Choosing care and treatment for advanced cancer is a personal process. Some people choose to explore every option that might help them live longer — others are more concerned with quality of life. Along the way, many people will offer suggestions and advice but only you can decide on your treatment and care.

Understanding Palliative Care

You may have doubts or fears about palliative care because of misunderstandings about what it means. Or you may have heard people call it by different names. Palliative care is a special type of care that provides physical, emotional, social and spiritual care for people with cancer and their families. It does not mean that doctors are giving up. Palliative care does not speed up or delay death. The aim of palliative care is to relieve suffering and improve the quality of living and dying for people whose disease cannot be cured. Palliative care supports the principle that it is important for people to be given the opportunity to live out their days with meaning and as little distress as possible. It may complement and enhance disease modifying therapy or it may become the total focus of care. Care focuses on:

  • Embracing life and regards death as a normal process.
  • Making you as comfortable as possible.
  • Helping to relieve pain and symptoms.
  • Keeping quality of life.
  • Providing support during this time (it may be months or years) and this support can include psychological and spiritual support.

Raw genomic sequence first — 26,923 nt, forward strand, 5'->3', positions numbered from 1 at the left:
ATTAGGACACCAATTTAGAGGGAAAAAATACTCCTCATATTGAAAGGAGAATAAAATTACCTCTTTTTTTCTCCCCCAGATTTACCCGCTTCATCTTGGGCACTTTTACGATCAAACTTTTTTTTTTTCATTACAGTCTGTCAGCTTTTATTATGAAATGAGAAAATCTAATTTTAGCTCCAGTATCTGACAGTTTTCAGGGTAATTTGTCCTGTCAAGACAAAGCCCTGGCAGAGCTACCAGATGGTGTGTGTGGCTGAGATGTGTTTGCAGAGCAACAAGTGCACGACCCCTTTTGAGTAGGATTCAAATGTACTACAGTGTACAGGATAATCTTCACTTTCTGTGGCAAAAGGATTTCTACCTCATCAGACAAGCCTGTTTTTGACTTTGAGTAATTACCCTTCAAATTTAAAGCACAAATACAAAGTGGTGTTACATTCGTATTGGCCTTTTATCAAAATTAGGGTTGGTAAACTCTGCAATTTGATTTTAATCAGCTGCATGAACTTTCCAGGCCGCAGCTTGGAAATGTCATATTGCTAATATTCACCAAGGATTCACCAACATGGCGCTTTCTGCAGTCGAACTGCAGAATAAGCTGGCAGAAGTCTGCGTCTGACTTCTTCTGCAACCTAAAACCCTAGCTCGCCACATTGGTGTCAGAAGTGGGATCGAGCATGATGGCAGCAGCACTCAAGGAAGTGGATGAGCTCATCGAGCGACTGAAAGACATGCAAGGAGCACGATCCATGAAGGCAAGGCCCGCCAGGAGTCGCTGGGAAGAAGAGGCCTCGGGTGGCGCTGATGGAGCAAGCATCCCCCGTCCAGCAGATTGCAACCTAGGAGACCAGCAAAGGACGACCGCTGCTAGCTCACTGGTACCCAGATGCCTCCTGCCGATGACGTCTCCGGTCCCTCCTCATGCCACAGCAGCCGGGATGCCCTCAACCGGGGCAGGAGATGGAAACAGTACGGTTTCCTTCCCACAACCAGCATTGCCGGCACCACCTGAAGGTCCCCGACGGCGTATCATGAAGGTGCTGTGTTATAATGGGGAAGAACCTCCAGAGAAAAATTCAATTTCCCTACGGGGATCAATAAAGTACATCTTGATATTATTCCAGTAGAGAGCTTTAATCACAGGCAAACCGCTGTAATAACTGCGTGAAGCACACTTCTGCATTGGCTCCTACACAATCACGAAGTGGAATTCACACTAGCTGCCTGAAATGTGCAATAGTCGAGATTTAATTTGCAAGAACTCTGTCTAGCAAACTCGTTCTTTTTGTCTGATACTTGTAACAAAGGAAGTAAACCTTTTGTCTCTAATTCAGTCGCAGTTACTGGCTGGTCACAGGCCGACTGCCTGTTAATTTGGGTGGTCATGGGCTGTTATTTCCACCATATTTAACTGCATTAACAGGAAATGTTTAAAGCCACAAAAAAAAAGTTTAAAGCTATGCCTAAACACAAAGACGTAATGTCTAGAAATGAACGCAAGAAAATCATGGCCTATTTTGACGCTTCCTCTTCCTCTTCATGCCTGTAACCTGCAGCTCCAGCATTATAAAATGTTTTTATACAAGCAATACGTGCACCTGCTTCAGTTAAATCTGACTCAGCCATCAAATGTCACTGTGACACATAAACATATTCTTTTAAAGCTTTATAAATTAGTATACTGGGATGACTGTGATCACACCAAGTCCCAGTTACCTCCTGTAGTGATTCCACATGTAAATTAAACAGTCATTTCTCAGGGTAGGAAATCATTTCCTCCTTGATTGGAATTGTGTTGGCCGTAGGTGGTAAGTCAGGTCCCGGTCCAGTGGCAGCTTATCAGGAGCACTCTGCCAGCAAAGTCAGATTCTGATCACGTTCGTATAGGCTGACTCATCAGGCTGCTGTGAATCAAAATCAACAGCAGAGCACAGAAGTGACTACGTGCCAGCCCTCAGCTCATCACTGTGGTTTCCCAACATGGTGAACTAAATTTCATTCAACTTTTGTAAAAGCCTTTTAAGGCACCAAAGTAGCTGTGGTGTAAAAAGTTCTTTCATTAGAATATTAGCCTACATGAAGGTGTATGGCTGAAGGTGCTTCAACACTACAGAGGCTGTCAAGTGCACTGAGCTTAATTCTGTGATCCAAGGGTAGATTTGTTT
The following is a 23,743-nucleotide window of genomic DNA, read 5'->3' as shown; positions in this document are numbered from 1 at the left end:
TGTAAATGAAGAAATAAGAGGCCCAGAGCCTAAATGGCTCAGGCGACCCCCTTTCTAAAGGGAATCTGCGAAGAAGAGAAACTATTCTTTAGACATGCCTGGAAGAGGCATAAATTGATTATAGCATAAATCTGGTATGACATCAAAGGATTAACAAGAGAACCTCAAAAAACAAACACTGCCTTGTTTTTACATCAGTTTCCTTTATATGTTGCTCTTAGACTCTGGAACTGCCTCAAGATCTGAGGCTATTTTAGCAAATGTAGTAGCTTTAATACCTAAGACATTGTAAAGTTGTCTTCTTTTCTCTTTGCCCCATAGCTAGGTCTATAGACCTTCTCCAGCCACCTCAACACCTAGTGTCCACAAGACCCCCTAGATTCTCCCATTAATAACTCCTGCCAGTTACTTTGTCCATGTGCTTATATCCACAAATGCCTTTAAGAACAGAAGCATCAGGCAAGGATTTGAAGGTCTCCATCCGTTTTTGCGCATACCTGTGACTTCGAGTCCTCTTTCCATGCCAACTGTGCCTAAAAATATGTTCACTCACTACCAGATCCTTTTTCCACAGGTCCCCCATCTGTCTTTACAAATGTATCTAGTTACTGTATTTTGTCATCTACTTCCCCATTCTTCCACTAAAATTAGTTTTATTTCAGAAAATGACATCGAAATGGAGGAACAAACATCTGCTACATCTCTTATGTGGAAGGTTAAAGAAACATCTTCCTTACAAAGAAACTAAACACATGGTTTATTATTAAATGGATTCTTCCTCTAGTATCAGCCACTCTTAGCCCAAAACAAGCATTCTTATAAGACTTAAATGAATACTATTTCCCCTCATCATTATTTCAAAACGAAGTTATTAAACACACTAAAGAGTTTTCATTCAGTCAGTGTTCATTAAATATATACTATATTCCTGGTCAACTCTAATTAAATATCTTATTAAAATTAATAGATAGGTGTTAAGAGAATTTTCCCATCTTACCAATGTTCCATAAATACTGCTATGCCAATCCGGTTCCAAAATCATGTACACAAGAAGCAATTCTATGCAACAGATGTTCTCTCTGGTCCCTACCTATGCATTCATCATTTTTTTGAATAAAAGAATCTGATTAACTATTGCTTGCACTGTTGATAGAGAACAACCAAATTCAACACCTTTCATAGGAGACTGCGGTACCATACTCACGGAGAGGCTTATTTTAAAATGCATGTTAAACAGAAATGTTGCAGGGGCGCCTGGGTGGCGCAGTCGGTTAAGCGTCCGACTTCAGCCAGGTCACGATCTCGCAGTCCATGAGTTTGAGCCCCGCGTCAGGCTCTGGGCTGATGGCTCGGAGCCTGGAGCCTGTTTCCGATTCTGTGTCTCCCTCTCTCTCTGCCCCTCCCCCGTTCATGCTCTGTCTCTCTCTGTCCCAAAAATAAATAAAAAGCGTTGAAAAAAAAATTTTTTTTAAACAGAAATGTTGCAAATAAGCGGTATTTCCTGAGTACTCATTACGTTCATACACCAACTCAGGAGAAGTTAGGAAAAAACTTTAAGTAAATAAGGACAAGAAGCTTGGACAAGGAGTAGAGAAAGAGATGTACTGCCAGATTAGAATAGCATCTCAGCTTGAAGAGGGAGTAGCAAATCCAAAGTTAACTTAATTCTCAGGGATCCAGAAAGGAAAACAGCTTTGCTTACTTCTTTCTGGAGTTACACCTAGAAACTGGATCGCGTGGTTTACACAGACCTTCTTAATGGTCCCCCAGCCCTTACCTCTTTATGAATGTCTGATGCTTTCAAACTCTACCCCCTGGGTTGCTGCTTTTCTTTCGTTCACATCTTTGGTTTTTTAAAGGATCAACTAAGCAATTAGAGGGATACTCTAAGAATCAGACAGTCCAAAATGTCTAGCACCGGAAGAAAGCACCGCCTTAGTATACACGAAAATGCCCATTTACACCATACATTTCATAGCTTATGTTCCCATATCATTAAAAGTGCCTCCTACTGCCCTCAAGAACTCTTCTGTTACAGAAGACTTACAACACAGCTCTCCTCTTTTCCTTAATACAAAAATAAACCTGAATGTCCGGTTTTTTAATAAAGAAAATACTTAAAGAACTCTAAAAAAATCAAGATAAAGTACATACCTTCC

• Offering a support system to help patients live as well as possible until death.
  • Offering a support system to help families cope with their loved one’s death and to help them cope afterward with their own bereavement.

Palliative care helps people receive the care they need in the surroundings they prefer. So, palliative can be provided at home, in a hospice, a long-term care facility or in a hospital. Palliative care is planned and delivered through the collaborative efforts of many people including the patient, their caregivers (family and friends) and service providers (cancer care team and community healthcare providers). Treatments can include radiation, chemotherapy, surgery or medicines for pain or other symptoms. These treatments are not intended to cure the cancer but to relieve symptoms, shrink the cancer if possible and improve quality of life.

Getting Palliative Care Services When You Need Them

Access to palliative care services varies by province and community and waiting lists are common in many areas. Ask early. Talk to your doctor, social worker or other member of your healthcare team.

Choosing to Stay at Home

Some people choose to stay at home as long as possible. Caregivers may also want this option – even though it means more responsibilities. When making this choice, discuss it with members of your healthcare team so that you are both prepared. Palliative care services can be offered in the home. You may be able to arrange for home visits by palliative care nurses, doctors, social workers, home health aides, occupational therapists and volunteers.

Even with the right supports, there may come a time when it is no longer possible to continue home care. It’s important to recognize that this is not a failure. Try to talk openly about your doubts and concerns, and focus on what will improve quality of life for everyone involved.